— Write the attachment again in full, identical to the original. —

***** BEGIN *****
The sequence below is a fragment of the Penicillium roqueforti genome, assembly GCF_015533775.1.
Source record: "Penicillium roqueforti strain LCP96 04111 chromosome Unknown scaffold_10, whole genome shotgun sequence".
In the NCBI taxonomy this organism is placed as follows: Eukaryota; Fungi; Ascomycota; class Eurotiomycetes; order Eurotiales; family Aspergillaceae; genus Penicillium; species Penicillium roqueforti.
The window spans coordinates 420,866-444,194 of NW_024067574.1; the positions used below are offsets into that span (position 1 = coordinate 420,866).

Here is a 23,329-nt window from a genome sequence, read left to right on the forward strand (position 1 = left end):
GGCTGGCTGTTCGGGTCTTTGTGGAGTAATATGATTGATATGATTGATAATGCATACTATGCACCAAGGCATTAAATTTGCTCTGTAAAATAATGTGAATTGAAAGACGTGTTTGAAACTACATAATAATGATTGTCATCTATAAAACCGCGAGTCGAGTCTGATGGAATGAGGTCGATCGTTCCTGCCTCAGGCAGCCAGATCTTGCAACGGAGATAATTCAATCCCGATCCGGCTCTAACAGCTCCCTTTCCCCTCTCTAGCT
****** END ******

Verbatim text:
The sequence below is a fragment of the Penicillium roqueforti genome, assembly GCF_015533775.1.
Source record: "Penicillium roqueforti strain LCP96 04111 chromosome Unknown scaffold_10, whole genome shotgun sequence".
In the NCBI taxonomy this organism is placed as follows: Eukaryota; Fungi; Ascomycota; class Eurotiomycetes; order Eurotiales; family Aspergillaceae; genus Penicillium; species Penicillium roqueforti.
The window spans coordinates 420,866-444,194 of NW_024067574.1; the positions used below are offsets into that span (position 1 = coordinate 420,866).

Here is a 23,329-nt window from a genome sequence, read left to right on the forward strand (position 1 = left end):
GGCTGGCTGTTCGGGTCTTTGTGGAGTAATATGATTGATATGATTGATAATGCATACTATGCACCAAGGCATTAAATTTGCTCTGTAAAATAATGTGAATTGAAAGACGTGTTTGAAACTACATAATAATGATTGTCATCTATAAAACCGCGAGTCGAGTCTGATGGAATGAGGTCGATCGTTCCTGCCTCAGGCAGCCAGATCTTGCAACGGAGATAATTCAATCCCGATCCGGCTCTAACAGCTCCCTTTCCCCTCTCTAGCT